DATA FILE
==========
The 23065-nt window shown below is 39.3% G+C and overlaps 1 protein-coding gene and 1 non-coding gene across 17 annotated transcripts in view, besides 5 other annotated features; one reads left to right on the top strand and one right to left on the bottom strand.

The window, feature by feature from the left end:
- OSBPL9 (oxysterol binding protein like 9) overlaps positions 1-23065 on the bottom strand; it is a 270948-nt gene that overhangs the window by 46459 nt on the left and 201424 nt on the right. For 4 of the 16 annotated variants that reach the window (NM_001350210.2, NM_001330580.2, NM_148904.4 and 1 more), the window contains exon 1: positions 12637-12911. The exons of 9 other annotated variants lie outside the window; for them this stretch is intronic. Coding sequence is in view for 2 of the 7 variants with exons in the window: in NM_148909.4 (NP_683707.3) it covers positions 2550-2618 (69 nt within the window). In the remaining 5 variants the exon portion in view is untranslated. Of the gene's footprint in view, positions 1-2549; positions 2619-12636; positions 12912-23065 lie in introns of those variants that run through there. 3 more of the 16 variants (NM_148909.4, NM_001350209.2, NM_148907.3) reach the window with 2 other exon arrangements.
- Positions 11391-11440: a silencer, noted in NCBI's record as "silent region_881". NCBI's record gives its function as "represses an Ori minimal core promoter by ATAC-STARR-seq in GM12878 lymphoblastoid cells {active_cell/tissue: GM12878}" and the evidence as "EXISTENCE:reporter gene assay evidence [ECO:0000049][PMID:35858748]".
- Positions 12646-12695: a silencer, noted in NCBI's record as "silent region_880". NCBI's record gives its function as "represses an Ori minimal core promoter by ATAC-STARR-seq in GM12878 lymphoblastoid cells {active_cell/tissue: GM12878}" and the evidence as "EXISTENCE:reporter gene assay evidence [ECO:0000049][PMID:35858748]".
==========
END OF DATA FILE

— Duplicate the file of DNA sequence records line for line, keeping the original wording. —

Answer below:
The 23065-nt window shown below is 39.3% G+C and overlaps 1 protein-coding gene and 1 non-coding gene across 17 annotated transcripts in view, besides 5 other annotated features; one reads left to right on the top strand and one right to left on the bottom strand.

The window, feature by feature from the left end:
- OSBPL9 (oxysterol binding protein like 9) overlaps positions 1-23065 on the bottom strand; it is a 270948-nt gene that overhangs the window by 46459 nt on the left and 201424 nt on the right. For 4 of the 16 annotated variants that reach the window (NM_001350210.2, NM_001330580.2, NM_148904.4 and 1 more), the window contains exon 1: positions 12637-12911. The exons of 9 other annotated variants lie outside the window; for them this stretch is intronic. Coding sequence is in view for 2 of the 7 variants with exons in the window: in NM_148909.4 (NP_683707.3) it covers positions 2550-2618 (69 nt within the window). In the remaining 5 variants the exon portion in view is untranslated. Of the gene's footprint in view, positions 1-2549; positions 2619-12636; positions 12912-23065 lie in introns of those variants that run through there. 3 more of the 16 variants (NM_148909.4, NM_001350209.2, NM_148907.3) reach the window with 2 other exon arrangements.
- Positions 11391-11440: a silencer, noted in NCBI's record as "silent region_881". NCBI's record gives its function as "represses an Ori minimal core promoter by ATAC-STARR-seq in GM12878 lymphoblastoid cells {active_cell/tissue: GM12878}" and the evidence as "EXISTENCE:reporter gene assay evidence [ECO:0000049][PMID:35858748]".
- Positions 12646-12695: a silencer, noted in NCBI's record as "silent region_880". NCBI's record gives its function as "represses an Ori minimal core promoter by ATAC-STARR-seq in GM12878 lymphoblastoid cells {active_cell/tissue: GM12878}" and the evidence as "EXISTENCE:reporter gene assay evidence [ECO:0000049][PMID:35858748]".